Roy was a special man and a special player, someone that even though I faced a lot, I still wanted to see succeed. It’s hard when you’re on the opposite side and at the same time be rooting for a guy, but when you know his career, his adversities that he went through and to yet come up to the big leagues and still have success and to overcome the struggles and still be so successful, you have no choice but to root for him. I’m extremely sad for him, I know how much he loved his family and what kind of person he was. This is a hard one to swallow for all of us in baseball. My deepest condolences to his family, his beautiful wife, his two kids. I don’t have words to actually say how sad I feel about him.

He had a great sense of humor… I sent over a jersey. Sometimes you do that, you have admiration, like I did. I said, “Roy, I’d love it if you could sign a jersey.” He said “No problem, send it over.” We were friendly, we had respect for each other, we were on different teams. He sends it back over, and he obviously had found out through somebody that I was a big Chris Farley fan, and he writes "Dempster: I always enjoyed watching you pitch from my van down by the river." First of all, to know that about me and to have the sense of humor to write that down - it hangs in my house. I have six baseball jerseys hanging in my house and he’s one of them. I can't speak enough how much admiration I had. This is an incredibly sad day.

I think of Roy and I remember my last year with the Blue Jays. He was the number-one pick out of high school out of Colorado. I remember it because we had the same agent, Alan and Randy Hendricks. They bring the first round draft pick to the stadium. I remember meeting him, and it was short and then over a period of time, I never got a chance to play with Roy but certainly knew many that did and I would also say hello, the casual salutations you have on the field when you cross him. He was a heck of a teammate and he was a wonderful guy. There are a lot of players, pitchers in particular, who attributed much of their success as a result of his communication and his caring for others.

My mind wonders back to Cory Lidle, also a former Phillies pitcher, who died tragically in a plane crash in New York City on October 11, 2006. Lidle, who then wore a Yankees uniform in the last season that he played was also a very good pitcher and family guy. Another great Phils pitcher who also died tragically in a crash, a player with a passion for flying. Randy Miller has an excellent piece written here about both tragic circumstances from

Tuesday, November 07, 2017

Halladay killed in plane crash - 2 ICON aircraft employees were also killed in a separate crash previously in A5 model plane

Former Phillies ace, Roy Halladay, was killed in a plane crash that was announced in Florida late this afternoon. The was the only occupant of the airplane that he recently purchased. The airplane was the Icon A5, and previously there was a crash that killed two veteran pilots from the Icon company. Watch that crash video here:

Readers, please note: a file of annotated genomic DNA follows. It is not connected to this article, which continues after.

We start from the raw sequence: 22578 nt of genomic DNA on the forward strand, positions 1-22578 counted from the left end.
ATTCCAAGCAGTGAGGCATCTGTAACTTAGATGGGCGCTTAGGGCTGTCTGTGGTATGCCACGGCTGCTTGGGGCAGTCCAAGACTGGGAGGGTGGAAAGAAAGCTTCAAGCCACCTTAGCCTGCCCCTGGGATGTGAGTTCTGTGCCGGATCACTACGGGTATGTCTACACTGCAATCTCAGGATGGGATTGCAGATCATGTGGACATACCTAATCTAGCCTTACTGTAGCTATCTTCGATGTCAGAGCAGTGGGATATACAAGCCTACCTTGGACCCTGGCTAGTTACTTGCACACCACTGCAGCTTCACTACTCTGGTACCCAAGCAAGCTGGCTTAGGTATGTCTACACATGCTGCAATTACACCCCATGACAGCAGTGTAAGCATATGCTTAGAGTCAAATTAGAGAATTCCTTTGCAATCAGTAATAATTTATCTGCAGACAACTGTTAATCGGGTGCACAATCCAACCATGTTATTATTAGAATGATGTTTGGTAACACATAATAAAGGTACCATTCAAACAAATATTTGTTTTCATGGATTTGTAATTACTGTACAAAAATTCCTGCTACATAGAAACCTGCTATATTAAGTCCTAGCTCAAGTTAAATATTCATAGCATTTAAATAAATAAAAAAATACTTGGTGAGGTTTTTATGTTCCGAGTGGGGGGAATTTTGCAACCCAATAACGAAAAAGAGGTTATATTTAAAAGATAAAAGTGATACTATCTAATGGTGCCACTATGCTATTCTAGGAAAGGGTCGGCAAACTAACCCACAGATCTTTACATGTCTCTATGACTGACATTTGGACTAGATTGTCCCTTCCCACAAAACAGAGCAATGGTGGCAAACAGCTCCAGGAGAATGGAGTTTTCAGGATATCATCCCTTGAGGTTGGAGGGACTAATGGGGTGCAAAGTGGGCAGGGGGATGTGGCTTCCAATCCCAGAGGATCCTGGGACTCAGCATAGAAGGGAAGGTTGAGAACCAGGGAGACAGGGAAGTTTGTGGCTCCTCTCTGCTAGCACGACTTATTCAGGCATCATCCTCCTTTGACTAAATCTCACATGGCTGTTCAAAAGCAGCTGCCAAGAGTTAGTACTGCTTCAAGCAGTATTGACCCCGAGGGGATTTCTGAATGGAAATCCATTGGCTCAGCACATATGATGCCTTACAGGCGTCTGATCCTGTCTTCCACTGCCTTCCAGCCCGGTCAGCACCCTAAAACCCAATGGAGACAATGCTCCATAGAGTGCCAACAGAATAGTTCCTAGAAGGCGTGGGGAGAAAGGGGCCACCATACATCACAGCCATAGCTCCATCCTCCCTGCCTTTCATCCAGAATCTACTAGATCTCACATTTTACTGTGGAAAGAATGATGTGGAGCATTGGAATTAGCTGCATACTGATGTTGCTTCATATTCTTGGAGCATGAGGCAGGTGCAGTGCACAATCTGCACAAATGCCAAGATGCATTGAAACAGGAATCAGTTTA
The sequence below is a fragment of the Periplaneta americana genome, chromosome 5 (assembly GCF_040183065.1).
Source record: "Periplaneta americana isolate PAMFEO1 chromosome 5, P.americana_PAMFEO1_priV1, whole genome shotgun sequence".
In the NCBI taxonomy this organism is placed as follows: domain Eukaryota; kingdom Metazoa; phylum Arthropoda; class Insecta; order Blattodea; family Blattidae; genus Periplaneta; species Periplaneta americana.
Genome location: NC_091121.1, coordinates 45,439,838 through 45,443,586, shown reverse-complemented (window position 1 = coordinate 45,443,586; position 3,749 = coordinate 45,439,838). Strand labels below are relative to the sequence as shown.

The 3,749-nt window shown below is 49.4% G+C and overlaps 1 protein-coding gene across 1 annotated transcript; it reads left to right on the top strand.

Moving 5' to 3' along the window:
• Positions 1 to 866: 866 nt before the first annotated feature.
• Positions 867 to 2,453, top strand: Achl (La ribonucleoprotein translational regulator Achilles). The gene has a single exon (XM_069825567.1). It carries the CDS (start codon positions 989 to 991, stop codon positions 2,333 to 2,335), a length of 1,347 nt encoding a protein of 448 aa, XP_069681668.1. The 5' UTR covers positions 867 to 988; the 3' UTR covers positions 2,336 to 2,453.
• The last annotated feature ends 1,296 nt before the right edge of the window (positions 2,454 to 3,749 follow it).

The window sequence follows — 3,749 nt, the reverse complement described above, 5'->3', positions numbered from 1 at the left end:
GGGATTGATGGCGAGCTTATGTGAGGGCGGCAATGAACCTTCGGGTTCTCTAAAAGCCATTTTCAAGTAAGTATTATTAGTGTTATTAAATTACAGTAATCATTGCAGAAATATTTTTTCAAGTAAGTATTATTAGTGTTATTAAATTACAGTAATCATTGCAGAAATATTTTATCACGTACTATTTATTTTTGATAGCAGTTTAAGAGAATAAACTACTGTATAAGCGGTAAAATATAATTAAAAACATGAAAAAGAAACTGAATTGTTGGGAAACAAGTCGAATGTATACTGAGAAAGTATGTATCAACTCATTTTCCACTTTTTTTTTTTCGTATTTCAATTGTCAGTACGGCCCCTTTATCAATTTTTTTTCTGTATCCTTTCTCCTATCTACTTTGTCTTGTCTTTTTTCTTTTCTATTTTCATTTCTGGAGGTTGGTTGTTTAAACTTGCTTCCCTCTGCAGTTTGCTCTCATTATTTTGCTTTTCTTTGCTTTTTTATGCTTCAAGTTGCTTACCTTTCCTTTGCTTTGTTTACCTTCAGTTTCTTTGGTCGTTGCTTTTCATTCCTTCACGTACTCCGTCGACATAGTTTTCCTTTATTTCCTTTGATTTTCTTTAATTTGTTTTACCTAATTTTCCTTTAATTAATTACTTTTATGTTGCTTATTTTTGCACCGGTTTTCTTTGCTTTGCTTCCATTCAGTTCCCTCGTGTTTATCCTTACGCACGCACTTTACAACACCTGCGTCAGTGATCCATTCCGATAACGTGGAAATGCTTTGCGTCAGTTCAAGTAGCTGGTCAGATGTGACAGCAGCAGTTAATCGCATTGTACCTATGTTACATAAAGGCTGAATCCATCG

Not much is known about the crash at this point, Halladay had tweeted that flying the aircraft was like flying a 'fighter jet'. His father apparently told him, it was a fighter jet. As seen in this tweet.

Phillies official tweet this afternoon:

More on this as the story is developing. Halladay was one of the Phillies best pitchers ever. A terrible loss this afternoon for his family and fans.

Thursday, November 02, 2017

Houston, we have a problem - Darvish incident overshadows WS win for Astros

Embed from Getty Images

The LA Dodgers were poised to have a chance of winning the most important game of the series last night and didn't. Yu Darvish really didn't have his best game, and just a few games ago, he was the target of a vicious racial slur that the MLB did nothing about. This is 2017 and this is Major League Baseball, I could just see if the roles were reversed and there was a black player that was made fun of, the world would have come crashing in on the player that did that, and he most assuredly would have been suspended on the spot.

The commish of baseball, Rob Manfred, made an executive decision to suspend Astros player, Yuli Gurriel, in April of 2018. What good did that do for the game, win or lose for either team. That is the problem with these types of incidents. Darvish was made to be a person who was shamed in front of 50,000 people and by a player who shouldn't have had the chance to play anymore games in the World Series after he did what he did.

Embed from Getty Images

Gurriel faced boos from the LA crowd upon his appearance to the plate. He then tipped his cap to Darvish in an attempt to say, "I'm sorry." Sorry doesn't cut it in this situation. Gurriel should have never been on the field for this Game 7.

Had the Dodgers won last night, this racial incident would have slipped quietly under the MLB's doormat of issues. They didn't though, and it was a very uncomfortable moment in this game when Darvish had to face Gurriel after what he had done. An example how incorrect decisions of the MLB top office has been changing this game, it changed the momentum of this Game 7.

Postgame, there was a Puerto Rican flag on the field for the Astros celebration. Who was that on the Astros that decided to bring that out? Puerto Rico is an island that Christopher Columbus landed at hundreds of years ago in it's discovery, and the same place that just went through a terrible Cat 5 Hurricane - but I don't see the connection of having their flag on the field. Imagine if every player carried the flag out from where they were from, we'd have a sea of flags on the field.

Houston you won the World Series, but in the terms of a quality win, you and the fans who laughed at the stupidity of Yuli Gurriel at Minute Maid Park at Yu Darvish's expense failed and lost in the most basic area of human decency.